Raleigh company says its safety cap reduces concussions

tstevens@newsobserver.comMarch 12, 2013 

PSE Technology already is marketing a gel safety cap that may reduce the effects of g-force impacts that sometimes cause concussions

TYLER NORTHRUP — PSE Technology

The NFL is looking for products that help prevent concussions and a Raleigh company believes it has developed what the professional football league is seeking.

PSE Technology already is marketing a gel safety cap that may reduce the effects of g-force impacts that sometimes cause concussions.

“I think we are ahead of the game,” said Bill Futterer, the managing member of PSE. “We have a product that already has been tested. I imagine people all over the world woke up and heard about the NFL and started designing.”

The NFL and GE pledged on Monday to spend $60 million in research on concussions, including $10 million for research into materials and equipment that prevent head injuries.

Futterer’s firm has created a product called The GelDefender. It is an 8-ounce soft cap that fits the head and can be worn underneath helmets. The GelDefender can be used with helmets for football, lacrosse, ice hockey, skateboarding, baseball and softball, and helmets for military and industrial use.

Tests conducted by the ICS Laboratories in Brunswick, Ohio, indicated the caplike device can reduce g-forces of up to 67 percent. G-forces are a unit of force equal to the pull of gravity. Military pilots experience g-forces of nine. Some football hits are 100 gs or more.

In tests designed to replicate the g-force of a football hit, the g-force reductions were from 12.9 to 14.6 per cent depending on the direction of the blow. In baseball, the reductions were from 43.9 to 74.9 per cent.

“Reducing the g-forces is good whether it is a 10, 60 or 70 percent,” Futterer said.

The GelDefender sells for $39.95, plus shipping and handling costs.

Entrepreneurs inspired

The device already is in use. Will Hunsucker, a 10-year motocross motorcycle rider, used it in competition last week in Chester, S.C. It also has been used in the field by a U.S. Navy Seal team, which gave it high marks for comfort and protection, Futterer said.

Models have been sent to the NFL, Bud Selig of Major League Baseball, Gary Bettman of the National Hockey League and Jim Rutherford of the Carolina Hurricanes.

But the Raleigh firm is not the only company working on helmet enhancement. Guardian, a company in Alpharetta, Ga., is marketing gel caps ($55) that are worn on the outside of football helmets. The company’s website says more than 8.000 players used the pads last season.

And the quest for safety is inspiring entrepreneurs. Claire Longcroft, a 16-year-old high school student in Vancouver, developed a cap similar to the GelDefender for a science fair.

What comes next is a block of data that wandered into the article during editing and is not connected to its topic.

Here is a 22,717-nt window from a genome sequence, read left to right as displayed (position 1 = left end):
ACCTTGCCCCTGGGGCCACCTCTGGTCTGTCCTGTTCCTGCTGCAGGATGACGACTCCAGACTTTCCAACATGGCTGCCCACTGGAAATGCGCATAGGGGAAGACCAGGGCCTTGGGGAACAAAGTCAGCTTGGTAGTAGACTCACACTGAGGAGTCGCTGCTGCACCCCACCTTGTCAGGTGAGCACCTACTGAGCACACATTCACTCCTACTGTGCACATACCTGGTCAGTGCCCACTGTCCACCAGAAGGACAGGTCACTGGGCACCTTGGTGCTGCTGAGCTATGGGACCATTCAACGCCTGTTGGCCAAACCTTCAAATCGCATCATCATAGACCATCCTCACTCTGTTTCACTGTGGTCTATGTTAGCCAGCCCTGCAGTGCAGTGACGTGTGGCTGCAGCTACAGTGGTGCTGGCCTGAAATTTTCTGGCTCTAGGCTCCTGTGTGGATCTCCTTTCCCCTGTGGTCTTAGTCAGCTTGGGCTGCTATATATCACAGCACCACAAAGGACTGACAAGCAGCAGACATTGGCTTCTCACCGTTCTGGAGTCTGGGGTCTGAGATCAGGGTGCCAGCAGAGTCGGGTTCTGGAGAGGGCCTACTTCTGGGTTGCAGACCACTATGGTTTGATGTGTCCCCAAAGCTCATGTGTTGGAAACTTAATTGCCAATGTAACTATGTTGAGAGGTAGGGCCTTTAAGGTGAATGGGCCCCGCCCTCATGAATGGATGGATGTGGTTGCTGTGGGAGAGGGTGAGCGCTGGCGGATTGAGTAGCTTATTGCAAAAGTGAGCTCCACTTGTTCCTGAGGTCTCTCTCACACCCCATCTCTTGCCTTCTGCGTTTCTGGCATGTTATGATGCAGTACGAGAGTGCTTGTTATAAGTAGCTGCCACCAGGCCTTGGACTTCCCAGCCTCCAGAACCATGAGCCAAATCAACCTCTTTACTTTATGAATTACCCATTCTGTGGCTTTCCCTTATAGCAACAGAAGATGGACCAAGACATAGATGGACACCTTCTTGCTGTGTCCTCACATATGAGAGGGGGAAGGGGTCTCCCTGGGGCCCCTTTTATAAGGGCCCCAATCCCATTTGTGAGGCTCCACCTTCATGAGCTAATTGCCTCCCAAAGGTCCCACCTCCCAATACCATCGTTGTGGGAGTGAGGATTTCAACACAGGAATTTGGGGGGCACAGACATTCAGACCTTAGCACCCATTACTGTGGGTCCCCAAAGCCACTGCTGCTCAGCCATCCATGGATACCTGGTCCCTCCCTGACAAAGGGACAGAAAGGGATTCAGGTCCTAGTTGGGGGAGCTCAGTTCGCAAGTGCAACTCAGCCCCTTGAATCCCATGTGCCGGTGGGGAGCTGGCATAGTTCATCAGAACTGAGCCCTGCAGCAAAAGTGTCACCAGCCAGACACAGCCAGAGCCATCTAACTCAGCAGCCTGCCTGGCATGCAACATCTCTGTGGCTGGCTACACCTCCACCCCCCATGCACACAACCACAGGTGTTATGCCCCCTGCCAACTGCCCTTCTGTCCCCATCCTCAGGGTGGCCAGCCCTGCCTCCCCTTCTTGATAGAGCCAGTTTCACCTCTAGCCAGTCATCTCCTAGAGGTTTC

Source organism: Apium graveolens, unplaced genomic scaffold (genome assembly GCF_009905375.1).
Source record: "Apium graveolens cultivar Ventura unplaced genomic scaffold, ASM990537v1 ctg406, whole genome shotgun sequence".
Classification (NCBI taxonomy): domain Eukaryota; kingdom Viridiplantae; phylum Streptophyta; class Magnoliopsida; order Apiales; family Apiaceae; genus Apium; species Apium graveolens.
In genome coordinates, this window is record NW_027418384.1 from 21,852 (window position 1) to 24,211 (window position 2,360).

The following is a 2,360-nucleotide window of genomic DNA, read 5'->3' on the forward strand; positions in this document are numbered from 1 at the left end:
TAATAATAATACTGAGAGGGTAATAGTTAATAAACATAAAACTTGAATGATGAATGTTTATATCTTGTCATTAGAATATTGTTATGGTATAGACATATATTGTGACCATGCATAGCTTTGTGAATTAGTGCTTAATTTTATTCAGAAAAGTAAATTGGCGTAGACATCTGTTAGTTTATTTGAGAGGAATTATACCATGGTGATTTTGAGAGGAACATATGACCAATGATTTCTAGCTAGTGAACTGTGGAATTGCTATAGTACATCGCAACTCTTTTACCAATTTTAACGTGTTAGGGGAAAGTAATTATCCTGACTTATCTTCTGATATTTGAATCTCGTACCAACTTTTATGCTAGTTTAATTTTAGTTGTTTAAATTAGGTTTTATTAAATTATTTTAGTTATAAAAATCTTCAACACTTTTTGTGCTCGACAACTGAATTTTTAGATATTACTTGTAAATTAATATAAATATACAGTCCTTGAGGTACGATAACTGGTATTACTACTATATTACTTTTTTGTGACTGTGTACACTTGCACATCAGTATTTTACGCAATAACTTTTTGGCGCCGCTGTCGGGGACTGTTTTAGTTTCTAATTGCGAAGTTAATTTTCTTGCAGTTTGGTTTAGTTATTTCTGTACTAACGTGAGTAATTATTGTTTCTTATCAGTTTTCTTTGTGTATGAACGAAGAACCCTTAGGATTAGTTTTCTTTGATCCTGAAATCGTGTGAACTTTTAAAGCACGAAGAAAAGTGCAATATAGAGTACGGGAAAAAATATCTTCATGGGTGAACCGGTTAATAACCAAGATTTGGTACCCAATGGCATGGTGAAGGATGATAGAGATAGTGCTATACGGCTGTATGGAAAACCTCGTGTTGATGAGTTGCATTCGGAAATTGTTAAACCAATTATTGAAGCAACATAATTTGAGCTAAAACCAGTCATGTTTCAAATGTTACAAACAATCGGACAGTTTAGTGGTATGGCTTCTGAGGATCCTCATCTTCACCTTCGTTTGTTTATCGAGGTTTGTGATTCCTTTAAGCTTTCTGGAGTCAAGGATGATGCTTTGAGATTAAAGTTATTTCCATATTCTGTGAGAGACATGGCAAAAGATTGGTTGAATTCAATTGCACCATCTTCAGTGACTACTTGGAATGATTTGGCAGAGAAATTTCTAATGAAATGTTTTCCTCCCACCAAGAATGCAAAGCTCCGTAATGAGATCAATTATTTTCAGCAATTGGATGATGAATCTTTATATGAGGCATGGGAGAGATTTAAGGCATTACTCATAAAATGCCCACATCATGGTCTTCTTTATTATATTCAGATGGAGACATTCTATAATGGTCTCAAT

The University of North Carolina’s Kevin Guskiewicz, one of the nation’s top concussion experts, said there are several ideas being considered but it was too early to endorse any of them.

“There are questions about whether these devices have an impact on the protection provided by the helmet,” Guskiewicz said. “We don’t endorse them. There is a tremendous amount of testing that needs to be done.”

The caps are designed to reduce the force of a blow, but the force of a blow is not the only determinant of whether a player will be injured.

Class-action suit

Studies at UNC indicate the location of the blow is a factor in the amount of damage done to the brain. Some high g-force blows do not cause concussions, but lower g-force blows cause injury.

Concussions are caused by the brain being shaken within the skull. The brain is surrounded by fluid in the skull. A blow can result in the brain hitting the skull. The contact can result in damage that can inhibit chemical processes in the brain.

The forces are linear – think of a baseball hitting the head – and rotational – where the brain pivots slightly from its center of gravity. Rotational forces are believed to be a major component in the severity of a concussion.

Concussions can cause many symptoms including headaches, dizziness, nausea, sound or light sensitivity, cognitive problems and emotional problems. Most heal within two weeks with rest, but for some people the symptoms remain much longer.

Researchers believe small impacts that shake the brain can have an accumulative effect and may lead to dementia and other brain-associated problems later in life.

The NFL faces a class-action suit on behalf of 4,000 retired players who say the league covered up the long-term dangers of brain injuries for years.

Several former NFL players, including former San Diego Chargers linebacker Junior Seau, have suffered degenerative brain symptoms before committing suicide.

The NFL has changed its kickoff rules and rules about contact to the head in an effort to reduce the number of concussions and the severity of concussions.

“I am very excited about the NFL and GE’s new program,” Guskiewicz said. “I worked with them on developing this and I think it can have a great impact.”

Stevens: 919-829-8910

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